• Once learned, you can’t stop the automatic stress response triggered by the orienting response and sensory information, but you can alter it over time. 

If the threat is real and immediate, that response is necessary and effective for coping with the situation. This is called a fear-based response – i.e. there is a real threat and the brain is reacting properly to address it. A fear-based stress response is not a bad thing – you want a stress response to occur when you sense a threat. But, you want to be able to control how intense the response is.

Eustress vs. Distress

If you perceive that you have the resources necessary to deal with the situation you’ll see it as a challenge – something that will require focused effort but that you can cope with and overcome. Another word for this is eustress, or positive stressor. 

If you’re thrown into a situation which is unpredictable and does not give you a sense of control, your body goes into full-on fear mode. You perceive the situation to be threatening (rather than challenging) because you’re not sure if you’re going to be able to deal with it effectively. This can be called distress, or in more recent research, it’s referred to as a ‘threat’ based stress response.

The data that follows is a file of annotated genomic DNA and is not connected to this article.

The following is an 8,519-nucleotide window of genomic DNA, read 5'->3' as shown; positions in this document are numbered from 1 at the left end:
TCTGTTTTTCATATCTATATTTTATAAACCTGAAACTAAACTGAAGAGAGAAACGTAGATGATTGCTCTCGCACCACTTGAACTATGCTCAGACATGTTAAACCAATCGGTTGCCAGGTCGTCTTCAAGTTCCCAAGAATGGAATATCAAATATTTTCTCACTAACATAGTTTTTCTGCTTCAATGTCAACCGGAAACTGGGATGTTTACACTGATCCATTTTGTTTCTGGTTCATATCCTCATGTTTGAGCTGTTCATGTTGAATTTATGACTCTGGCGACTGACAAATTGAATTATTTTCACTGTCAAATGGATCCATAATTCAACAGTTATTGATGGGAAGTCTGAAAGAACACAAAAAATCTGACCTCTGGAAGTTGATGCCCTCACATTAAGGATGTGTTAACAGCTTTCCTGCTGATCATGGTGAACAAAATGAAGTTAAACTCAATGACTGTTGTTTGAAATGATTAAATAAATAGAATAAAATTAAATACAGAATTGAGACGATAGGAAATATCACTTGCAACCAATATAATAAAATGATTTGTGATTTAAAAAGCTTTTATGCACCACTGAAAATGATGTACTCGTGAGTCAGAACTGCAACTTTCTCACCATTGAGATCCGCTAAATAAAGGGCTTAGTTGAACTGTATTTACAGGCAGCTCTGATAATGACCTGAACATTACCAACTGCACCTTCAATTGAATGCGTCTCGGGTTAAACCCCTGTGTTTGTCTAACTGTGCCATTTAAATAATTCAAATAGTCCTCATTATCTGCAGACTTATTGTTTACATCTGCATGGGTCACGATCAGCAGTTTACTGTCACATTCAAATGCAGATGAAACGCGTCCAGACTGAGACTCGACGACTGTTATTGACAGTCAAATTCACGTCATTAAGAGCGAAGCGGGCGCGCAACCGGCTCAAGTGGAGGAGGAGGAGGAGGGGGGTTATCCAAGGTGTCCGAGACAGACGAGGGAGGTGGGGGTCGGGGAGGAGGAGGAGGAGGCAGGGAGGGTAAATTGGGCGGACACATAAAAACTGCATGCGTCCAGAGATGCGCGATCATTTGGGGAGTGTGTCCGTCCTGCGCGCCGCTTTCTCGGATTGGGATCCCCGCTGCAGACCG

When you have a eustress-based (challenge) stress response, the executive parts of the brain remain online allowing you to modify your approaches and react based on new stimuli. If you’re stuck in full-on distress mode, you react out of reflex, and are typically incapable of learning in the moment. Worse, you’ll have to unlearn your excessive stress response later. 

To employ a eustress or challenge-oriented stress response, you need a mental model, which only comes through habituation or normalization of the specific set of stressors.

Anxiety

What happens when we sense a potential threat but none appears? 

Well, the stress response occurs all the same, but no action is actually taken. In fact, our behavior shifts toward stillness, or the inhibition of some reflexive behaviors. Similar stress hormones are released and we experience the stress response psychologically and physically but there isn’t a real threat to deal with. This is anxiety.